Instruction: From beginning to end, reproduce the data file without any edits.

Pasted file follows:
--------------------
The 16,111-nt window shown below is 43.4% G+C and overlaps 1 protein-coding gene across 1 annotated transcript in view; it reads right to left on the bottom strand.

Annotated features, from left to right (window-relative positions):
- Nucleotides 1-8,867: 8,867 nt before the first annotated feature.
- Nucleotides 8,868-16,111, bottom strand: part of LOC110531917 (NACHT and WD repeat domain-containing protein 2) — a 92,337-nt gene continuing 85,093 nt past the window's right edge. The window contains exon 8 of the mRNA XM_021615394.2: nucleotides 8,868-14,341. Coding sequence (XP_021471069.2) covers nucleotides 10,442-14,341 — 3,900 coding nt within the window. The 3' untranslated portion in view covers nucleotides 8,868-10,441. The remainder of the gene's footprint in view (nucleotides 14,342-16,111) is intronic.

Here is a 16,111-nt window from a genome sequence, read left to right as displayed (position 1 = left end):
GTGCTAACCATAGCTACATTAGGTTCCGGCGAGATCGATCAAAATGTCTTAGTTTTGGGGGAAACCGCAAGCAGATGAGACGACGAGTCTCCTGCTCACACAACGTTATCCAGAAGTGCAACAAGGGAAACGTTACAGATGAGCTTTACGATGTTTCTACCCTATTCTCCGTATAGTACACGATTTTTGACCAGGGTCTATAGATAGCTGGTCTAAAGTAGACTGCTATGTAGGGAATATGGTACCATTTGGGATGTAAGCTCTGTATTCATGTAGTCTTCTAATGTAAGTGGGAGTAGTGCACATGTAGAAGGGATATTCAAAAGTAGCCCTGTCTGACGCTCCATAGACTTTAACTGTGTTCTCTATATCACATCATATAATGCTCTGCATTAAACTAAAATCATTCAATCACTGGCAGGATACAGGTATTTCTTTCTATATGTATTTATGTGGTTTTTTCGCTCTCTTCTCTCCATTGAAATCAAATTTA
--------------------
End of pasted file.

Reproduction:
The 16,111-nt window shown below is 43.4% G+C and overlaps 1 protein-coding gene across 1 annotated transcript in view; it reads right to left on the bottom strand.

Annotated features, from left to right (window-relative positions):
- Nucleotides 1-8,867: 8,867 nt before the first annotated feature.
- Nucleotides 8,868-16,111, bottom strand: part of LOC110531917 (NACHT and WD repeat domain-containing protein 2) — a 92,337-nt gene continuing 85,093 nt past the window's right edge. The window contains exon 8 of the mRNA XM_021615394.2: nucleotides 8,868-14,341. Coding sequence (XP_021471069.2) covers nucleotides 10,442-14,341 — 3,900 coding nt within the window. The 3' untranslated portion in view covers nucleotides 8,868-10,441. The remainder of the gene's footprint in view (nucleotides 14,342-16,111) is intronic.

Here is a 16,111-nt window from a genome sequence, read left to right as displayed (position 1 = left end):
GTGCTAACCATAGCTACATTAGGTTCCGGCGAGATCGATCAAAATGTCTTAGTTTTGGGGGAAACCGCAAGCAGATGAGACGACGAGTCTCCTGCTCACACAACGTTATCCAGAAGTGCAACAAGGGAAACGTTACAGATGAGCTTTACGATGTTTCTACCCTATTCTCCGTATAGTACACGATTTTTGACCAGGGTCTATAGATAGCTGGTCTAAAGTAGACTGCTATGTAGGGAATATGGTACCATTTGGGATGTAAGCTCTGTATTCATGTAGTCTTCTAATGTAAGTGGGAGTAGTGCACATGTAGAAGGGATATTCAAAAGTAGCCCTGTCTGACGCTCCATAGACTTTAACTGTGTTCTCTATATCACATCATATAATGCTCTGCATTAAACTAAAATCATTCAATCACTGGCAGGATACAGGTATTTCTTTCTATATGTATTTATGTGGTTTTTTCGCTCTCTTCTCTCCATTGAAATCAAATTTA